Davidson Stoupe had just emigrated to New Zealand from Newtownards, County Down, Northern Ireland. He had arrived to join members of the Stoupe family already in New Zealand. Less than a year after his arrival, war was declared in Europe. He enlisted under the name of David Ronald Wilson. The family are not sure of the reason for this as he was old enough to enlist. Possibly he was indentured to his Uncle William, or perhaps as the false name he gave had a military background, he felt he had more chance of being accepted. His name was corrected by Statutory Declaration at Hornchurch on 12 November 1918.
The Next of Kin is taken directly from embarkation rolls and is in fact not true - D.R. Wilson was possibly a friend
The informants recorded information about his emabrkation, 22 September 1914, Arawa or Limerick, destination Dardanelles.
He was in the Main Body to leave Wellington in 1914, and was first wounded at Gallipoli on 8 May 1915. He suffered bullet wounds to both thighs, and was shipped back to Egypt to recover.
Davidson rejoined his battalion at Anzac Cove, Gallipoli, a week before the assault on Chunuk Bair. He was shipped out with dysentry in September 1915.
The Battalion embarked for France on 6 April 1916. He was promoted to the rank of Corporal while serving in the field on 10 July 1916, and was wounded in action on 16 July 1916, with a bullet wound to his head. Once recovered from this wound, leave in Paris and the UK followed.
On returning to the front at the beginning of 1918 he was promoted to Sergeant, when his Company Sergeant was killed in action on 2 February 1918. Wounded again on 30 March 1918, he was sent back to England to convalesce.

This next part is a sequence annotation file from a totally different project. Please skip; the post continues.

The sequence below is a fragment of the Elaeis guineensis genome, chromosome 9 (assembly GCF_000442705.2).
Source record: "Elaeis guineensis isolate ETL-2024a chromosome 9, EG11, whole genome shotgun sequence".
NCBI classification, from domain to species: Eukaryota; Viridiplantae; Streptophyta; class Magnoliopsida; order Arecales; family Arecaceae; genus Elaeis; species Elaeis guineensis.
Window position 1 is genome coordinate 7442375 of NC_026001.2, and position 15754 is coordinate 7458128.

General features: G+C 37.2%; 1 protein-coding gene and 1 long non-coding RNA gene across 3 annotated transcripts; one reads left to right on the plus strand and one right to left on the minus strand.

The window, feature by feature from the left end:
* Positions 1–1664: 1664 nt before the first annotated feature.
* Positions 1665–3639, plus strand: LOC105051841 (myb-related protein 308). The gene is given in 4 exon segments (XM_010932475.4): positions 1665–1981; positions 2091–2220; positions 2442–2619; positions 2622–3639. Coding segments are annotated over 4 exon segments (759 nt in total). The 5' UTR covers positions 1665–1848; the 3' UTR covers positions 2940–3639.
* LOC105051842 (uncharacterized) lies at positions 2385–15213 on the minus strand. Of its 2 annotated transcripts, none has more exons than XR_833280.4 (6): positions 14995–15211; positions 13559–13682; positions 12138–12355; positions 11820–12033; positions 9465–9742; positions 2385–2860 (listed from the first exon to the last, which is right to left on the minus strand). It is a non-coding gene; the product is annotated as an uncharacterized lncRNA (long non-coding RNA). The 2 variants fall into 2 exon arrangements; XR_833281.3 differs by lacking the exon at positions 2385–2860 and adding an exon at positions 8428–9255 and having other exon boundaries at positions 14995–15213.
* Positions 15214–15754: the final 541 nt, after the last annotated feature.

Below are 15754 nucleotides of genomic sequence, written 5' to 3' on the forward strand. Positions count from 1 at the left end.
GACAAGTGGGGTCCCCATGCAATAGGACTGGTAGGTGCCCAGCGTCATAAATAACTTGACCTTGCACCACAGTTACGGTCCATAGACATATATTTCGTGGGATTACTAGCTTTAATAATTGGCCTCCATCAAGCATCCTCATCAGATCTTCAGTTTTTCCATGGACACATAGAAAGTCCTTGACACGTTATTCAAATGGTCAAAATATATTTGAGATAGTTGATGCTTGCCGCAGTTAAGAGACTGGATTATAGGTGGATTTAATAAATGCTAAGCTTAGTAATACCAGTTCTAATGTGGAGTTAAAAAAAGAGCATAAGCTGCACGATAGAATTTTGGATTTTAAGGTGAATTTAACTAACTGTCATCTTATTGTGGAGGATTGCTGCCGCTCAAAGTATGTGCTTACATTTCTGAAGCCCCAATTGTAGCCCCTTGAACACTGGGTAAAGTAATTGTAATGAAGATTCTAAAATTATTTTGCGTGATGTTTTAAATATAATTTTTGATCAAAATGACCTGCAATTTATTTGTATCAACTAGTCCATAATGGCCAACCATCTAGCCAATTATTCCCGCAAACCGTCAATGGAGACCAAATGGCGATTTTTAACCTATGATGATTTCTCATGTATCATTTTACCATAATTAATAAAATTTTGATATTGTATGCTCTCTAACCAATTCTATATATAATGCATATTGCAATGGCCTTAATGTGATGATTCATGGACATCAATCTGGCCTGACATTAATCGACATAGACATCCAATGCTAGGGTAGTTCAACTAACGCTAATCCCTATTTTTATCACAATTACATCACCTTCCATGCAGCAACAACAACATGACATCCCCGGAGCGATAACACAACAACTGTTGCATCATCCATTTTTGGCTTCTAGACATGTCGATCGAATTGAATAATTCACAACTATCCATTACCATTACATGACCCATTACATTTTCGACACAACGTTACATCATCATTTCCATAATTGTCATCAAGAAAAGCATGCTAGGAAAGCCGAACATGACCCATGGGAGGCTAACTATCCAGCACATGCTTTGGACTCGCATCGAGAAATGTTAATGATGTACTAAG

He married Emma Clotworthy,of Newtownards, County Downs who was his second cousin on 15 October 1918. The married couple embarked for New Zealand on 25 January 1919. He was discharged from the army on 15 July 1919.
Hospitals admitted to during World War I were : St Andrews, Malta; Hospital Ship H.S. Gloucester Castle; No. 4 General Hospital, France; Hornchurch Hospital, and Walton-on-Thames Hospital.
He would later rejoin the NZ Army for temporary service in New Zealand from 30 June 1941 to 18 November 1942. He was Sergeant at the Motor Transport Pool based in Gaunt St, Auckland.
He worked as a traffic Officer with the Mt Albert City Council, and later as an engineer working at Challenge Phosphate, A.G. Price in Thames and later at the Colonial Ammunition Company.
Davidson and Emma raised five children, and livied in Sandringham in Auckland. He was also a member of the Auckland Gun Club, and won a number of trophies.
Shortly before 5 p.m. on 8th May 1915 amessage was despatched to the front line that a general advance had been ordered of the whole line with fixed bayonets at 5.30pm. It was intended that the advance should be made by the New Zealand Brigade alone, but the first order was countermanded and Sir Ian Hamilton ordered a general advance. In view of the way the British Line throughout was pinned down by the excellently served Turkish machine guns, it was difficult to see how the advance was to succeed in doing other than increasing casualties. The troops in the front line realized the hopelessness of attempting to progress until the machine guns had been silenced; but the Divisional Headquarters did not appear to appreciate it. Ruahine Company, which had lain in reserve throughout the day in Ravine Gully was ordered up and participated in the general advance on the right of the battalion in an endeavour to fill the gap between West Coast Company and the Auckland Regiment. A section of the company under General Short got well forward up the Krithia Nulla; but finding themselves completely isolated, they took cover , and at dusk, retired to the line occupied by the West Coast Company. (from : 'The Wellington Regiment N.Z.E.F. 1914-1919' by W.H. Cunningham D.S.O., C.A.L. Treadwell, O.B.E., and J.S. Hanna) AWMM